In early 2020, a security researcher discovered a non-password-protected database that was accessible to anyone on the Internet. The database belonged to Estee Lauder Companies and was part of its education platform. It contained user emails in plain text as well as IP addresses, ports, pathways, and storage information that malicious actors could exploit to gain deeper access into the network. Unencrypted production, audit, error, CMS, and middleware logs were also exposed, creating more possible backdoors into the network.
The company remediated the exposure on the same day that it was discovered and assured its customers that no consumer data was compromised. Despite minimal damage, there are at least three important lessons that we can learn from this breach:
Effective asset discovery and management are critical to security
Beware of the agility and ease with which cloud resources can be provisioned
Data should always be encrypted, even in non-production databases
THE SECURITY DNA
According to Canalys’ recently published review of cybersecurity, there were more data breaches over the course of 2020 than in the previous 15 years combined: 300 reported breaches (up 119% from 2019), during which 31 billion data records were exposed (up 171% over 2019).
In this new age, enterprises need to embed security into their core DNA via a holistic approach: one that encompasses the entire organization, namely people, skills, and technology as well as processes and governance models. Modern firms adopt cloud solutions as fluctuating consumer needs and innovation goals vastly surpass the capabilities and budgets of hosting all workloads on on-premise datacenters. Migrating to the cloud, via hybrid and multi-cloud architectures, has multiple benefits, but it also comes with its fair share of challenges. You need to retain visibility, control, and security as you aggressively move to hybrid cloud and multi-cloud environments. At each stage of your cloud transformation journey, your cloud security management needs to stay ahead of fast-evolving threats.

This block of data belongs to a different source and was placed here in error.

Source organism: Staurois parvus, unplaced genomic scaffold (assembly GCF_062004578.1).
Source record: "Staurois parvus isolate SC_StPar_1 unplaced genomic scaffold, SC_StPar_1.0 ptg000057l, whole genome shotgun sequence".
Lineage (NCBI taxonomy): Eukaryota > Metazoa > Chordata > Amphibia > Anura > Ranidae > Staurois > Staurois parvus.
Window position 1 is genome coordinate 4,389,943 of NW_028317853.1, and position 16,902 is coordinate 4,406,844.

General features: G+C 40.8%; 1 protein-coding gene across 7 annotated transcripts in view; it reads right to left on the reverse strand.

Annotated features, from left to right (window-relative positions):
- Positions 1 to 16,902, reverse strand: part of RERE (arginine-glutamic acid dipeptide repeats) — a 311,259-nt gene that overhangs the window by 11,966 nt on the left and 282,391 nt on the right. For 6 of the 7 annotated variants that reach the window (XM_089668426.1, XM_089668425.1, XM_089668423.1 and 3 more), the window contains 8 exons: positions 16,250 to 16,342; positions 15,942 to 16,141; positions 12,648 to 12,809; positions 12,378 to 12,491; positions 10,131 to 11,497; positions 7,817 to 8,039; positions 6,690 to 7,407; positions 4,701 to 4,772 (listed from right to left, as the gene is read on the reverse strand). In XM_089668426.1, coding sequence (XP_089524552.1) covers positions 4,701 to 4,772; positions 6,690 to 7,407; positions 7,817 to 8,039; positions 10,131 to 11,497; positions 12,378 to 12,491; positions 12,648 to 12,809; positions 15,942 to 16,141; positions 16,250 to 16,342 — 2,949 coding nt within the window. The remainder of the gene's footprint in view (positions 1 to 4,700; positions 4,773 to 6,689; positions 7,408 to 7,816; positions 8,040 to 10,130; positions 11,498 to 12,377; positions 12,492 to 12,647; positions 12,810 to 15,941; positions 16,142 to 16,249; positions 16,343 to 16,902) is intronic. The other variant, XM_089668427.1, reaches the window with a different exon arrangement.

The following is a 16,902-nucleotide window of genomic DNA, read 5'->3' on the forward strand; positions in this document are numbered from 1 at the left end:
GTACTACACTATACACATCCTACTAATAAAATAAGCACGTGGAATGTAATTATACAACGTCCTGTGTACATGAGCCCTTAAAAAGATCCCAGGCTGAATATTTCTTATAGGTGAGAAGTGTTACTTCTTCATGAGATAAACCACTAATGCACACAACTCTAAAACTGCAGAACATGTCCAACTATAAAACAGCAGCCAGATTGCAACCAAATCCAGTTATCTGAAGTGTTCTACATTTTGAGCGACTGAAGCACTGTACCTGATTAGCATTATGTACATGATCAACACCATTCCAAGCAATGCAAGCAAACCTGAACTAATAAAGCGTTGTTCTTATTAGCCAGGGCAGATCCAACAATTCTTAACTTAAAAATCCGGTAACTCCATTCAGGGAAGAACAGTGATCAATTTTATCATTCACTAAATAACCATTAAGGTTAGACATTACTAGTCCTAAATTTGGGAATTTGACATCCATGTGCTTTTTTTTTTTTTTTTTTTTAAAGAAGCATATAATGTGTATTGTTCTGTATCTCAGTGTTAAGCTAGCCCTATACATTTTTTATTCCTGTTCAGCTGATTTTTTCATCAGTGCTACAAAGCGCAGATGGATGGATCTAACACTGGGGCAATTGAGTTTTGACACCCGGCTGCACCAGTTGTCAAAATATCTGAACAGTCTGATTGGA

We must ask ourselves, then, how can we plan for effective cyber resilience, and how can we do so in ways that actually scale well? What challenges do we face? How must we overcome them? Which approaches are useful and expedient, and which must we leave behind?
FROM BARRIER TO BUSINESS ACCELERATOR: THE SECURITY STANDPOINT ON CLOUD
Businesses have been drawn to the efficiency, elasticity and innovation of the cloud. Yet, on average, for 200 global senior IT executives in a Cloud outcomes survey: Expectation vs. reality conducted by Accenture in 2020, only 35 percent of organizations report they have fully achieved their expected outcomes from cloud and 65 percent identify “security and compliance risk” as the most frequent barrier.
While cloud offers new opportunities to modernize services and transform operations, security and compliance risk remains the greatest barrier to its adoption. The complexity of hybrid- and multi-cloud environments, the need to extend cloud capabilities to the edge and endpoints paired with a shortage of skills present numerous roadblocks to a cloud-first journey. With cloud being the new normal, a strong strategic shift is required to fortify threat management in the light of increasing complexity of cloud deployments for uninterrupted business anywhere, anytime.
“Wherever your business goes, whoever it works with, you need cybersecurity that covers it all.”
HYBRID CLOUD ARCHITECTURE: THE RED ALERTS
The modern cloud scenario is increasingly pivoting towards the hybrid and multi-cloud norm. IT professionals at enterprises around the world consider hybrid cloud environments to be the most secure cloud deployment option; indeed, 85% selected hybrid cloud as their ideal IT operating model. Enterprises sometimes assume that their cloud provider handles all aspects of cloud security, but in reality, cloud security is a shared responsibility. Service providers deploy and manage security of the entire stack, but firms need to be responsible for their operations and user actions. Nevertheless, common security challenges might present faulty access management, governance challenges, compliance loopholes, ineffective incident management, and much more. Following are some common threats: